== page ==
While prepping for my weekly guest spot on Brattleboro’s WKVT Radio (available in podcast form here), I spent some time looking over the Vermont election returns from last Tuesday. And i found some things that surprised me. (All taken from the Secretary of State’s unofficial results.)
For starters, here are three numbers.
The first two are the vote totals for Phil Scott and Sue Minter respectively.
The third? The number of votes in Vermont for Hillary Clinton.
Does that surprise you? It surprised me. Clinton outpolled Phil Scott by nearly 12,000 votes. Sue Minter fell disastrously short of Clinton’s total.
If Minter had simply been able to ride Clinton’s coattails, she would have won the governorship.
(And if Democrats had been smarter when they had legislative majorities and the governorship, they would have established a straight-ticket option on the ballot. Just sayin’.)
Here’s another pair of numbers. Minter received 139,252 votes. Know who did better than that?
Randy Brock, Republican candidate for lieutenant governor, that’s who. His tally was roughly 1,000 higher than Minter’s. (David Zuckerman beat him by about 20,000 votes.)
Some of us Brilliant Pundits, including me, have seen the gubernatorial result as a reflection of Phil Scott’s popularity. Maybe we should take another look at Minter’s shortfall. She really didn’t do very well.
I also noticed some fascinating numbers from my town of East Montpelier. This is a liberal town, as is the neighboring capital city. Solidly Democratic with a strong Progressive streak. In legislative races, city and town are reliably liberal. Republicans have basically no shot.
But in the race for governor, city and town were wildly different. Montpelier went for Sue Minter by better than two-to-one. But East Montpelier was a virtual dead heat: Scott 796, Minter 794.
On the other hand, East Montpelier was true to its liberal self in an contest for the House seat currently held by retiring Democrat Tony Klein. The district also includes Middlesex; the following numbers are from East Montpelier only.
Kimberly Jessup (D) 637
Dexter Lefavour (R) 416
Carl Etnier (P) 348
Add together the D and P totals, and you get 985 “liberal” votes and 416 Republican votes.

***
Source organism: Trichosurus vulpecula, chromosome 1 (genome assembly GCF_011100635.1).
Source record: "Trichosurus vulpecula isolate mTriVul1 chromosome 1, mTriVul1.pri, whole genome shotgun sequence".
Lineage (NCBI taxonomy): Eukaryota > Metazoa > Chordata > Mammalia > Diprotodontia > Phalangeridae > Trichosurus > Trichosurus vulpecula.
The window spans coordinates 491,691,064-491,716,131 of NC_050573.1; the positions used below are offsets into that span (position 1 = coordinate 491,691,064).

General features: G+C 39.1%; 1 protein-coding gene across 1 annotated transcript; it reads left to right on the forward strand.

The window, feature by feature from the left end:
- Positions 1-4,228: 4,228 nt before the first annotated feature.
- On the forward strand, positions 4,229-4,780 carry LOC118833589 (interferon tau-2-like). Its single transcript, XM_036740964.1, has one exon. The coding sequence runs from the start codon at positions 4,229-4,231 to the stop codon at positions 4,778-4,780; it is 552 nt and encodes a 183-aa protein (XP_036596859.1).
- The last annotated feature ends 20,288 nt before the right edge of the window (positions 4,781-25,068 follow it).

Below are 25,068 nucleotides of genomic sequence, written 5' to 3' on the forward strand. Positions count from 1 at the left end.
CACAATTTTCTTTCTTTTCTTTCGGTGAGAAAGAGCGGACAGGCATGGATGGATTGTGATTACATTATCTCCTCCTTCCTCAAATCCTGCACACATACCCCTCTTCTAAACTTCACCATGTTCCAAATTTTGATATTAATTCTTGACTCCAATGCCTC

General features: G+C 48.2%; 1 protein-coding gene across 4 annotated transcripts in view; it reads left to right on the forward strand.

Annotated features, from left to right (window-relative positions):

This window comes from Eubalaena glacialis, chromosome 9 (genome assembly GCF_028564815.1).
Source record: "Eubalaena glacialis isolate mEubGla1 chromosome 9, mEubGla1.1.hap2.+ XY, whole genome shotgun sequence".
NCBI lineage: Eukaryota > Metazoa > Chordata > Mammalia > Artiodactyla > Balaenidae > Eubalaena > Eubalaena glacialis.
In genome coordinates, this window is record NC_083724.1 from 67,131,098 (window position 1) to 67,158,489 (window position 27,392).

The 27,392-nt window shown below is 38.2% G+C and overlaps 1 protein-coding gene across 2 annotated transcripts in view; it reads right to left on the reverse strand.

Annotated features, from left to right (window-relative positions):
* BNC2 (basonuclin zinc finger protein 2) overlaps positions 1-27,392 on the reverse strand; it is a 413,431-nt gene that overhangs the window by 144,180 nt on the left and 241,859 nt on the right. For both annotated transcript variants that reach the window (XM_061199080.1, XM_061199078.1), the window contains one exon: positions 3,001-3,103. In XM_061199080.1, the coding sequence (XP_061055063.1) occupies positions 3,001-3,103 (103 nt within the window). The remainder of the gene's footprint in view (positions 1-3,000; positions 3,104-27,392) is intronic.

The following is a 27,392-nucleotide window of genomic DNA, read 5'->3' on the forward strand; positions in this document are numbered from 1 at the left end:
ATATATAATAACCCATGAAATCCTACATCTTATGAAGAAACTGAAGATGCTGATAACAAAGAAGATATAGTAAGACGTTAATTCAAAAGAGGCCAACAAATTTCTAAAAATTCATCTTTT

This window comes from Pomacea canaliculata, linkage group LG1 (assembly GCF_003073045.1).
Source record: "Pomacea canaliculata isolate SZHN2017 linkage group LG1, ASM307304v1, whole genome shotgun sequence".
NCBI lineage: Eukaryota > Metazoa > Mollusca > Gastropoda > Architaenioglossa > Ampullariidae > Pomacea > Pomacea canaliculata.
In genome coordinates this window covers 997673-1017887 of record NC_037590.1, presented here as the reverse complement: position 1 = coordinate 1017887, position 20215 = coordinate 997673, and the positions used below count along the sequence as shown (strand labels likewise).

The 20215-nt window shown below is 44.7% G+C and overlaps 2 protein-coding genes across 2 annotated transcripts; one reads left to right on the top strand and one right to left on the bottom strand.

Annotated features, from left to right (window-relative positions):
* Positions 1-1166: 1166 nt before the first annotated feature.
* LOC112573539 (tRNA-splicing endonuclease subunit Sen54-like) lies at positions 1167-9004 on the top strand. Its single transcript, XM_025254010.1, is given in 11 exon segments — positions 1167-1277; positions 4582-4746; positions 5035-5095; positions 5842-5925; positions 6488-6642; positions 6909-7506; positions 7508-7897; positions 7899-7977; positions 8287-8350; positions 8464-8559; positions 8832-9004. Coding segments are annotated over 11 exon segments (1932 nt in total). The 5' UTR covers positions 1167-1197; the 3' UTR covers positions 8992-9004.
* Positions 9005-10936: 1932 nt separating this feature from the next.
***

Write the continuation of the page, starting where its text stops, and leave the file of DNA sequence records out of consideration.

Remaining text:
Phil Scott nearly doubled the total received by Lefavour. Minter lost about 200 “liberal” votes, roughly 20 percent of the total.
This relates to my recent post about the two Vermonts, “Freeway Vermont” and “Two-Lane Vermont.” Montpelier is in Freeway Vermont; but while East Montpelier is politically similar, it is culturally in Two-Lane Vermont. It borders the Big City on the south, but its other neighboring towns include the likes of Calais, Plainfield, and Worcester. Quirky redoubts of Goddard College-inspired counterculture and small-P progressivism.
The modernistic “urban” electorate of Montpelier stuck with Sue Minter. Us country folk went with Phil Scott, even as we handily elected a liberal successor to Tony Klein and did our part to end Bill Doyle’s long tenure in the state senate.
As I wrote before, there are plenty of liberals in Two-Lane Vermont, but their concerns are very different than those of Freeway Vermont.
I’m sure there are plenty of Democrats dissecting Phil Scott’s easy victory with an eye toward what to do better next time around. The tale of two Vermonts is one thing they should consider. Sue Minter did little to enhance her standing in Two-Lane Vermont, and the results reflect that. Profoundly so in East Montpelier.
The ability to vote straight party in Utah has led to party loyalty that has in turn fostered one party rule and corruption.
On the other hand, straight party voting in my home state of Michigan didn’t prevent it from becoming a reliably unreliable purple state.
For some ole flatlander, you got some nerve making a “career” of spreading hate and lies in Vermont.
Oh no, my cover is blown.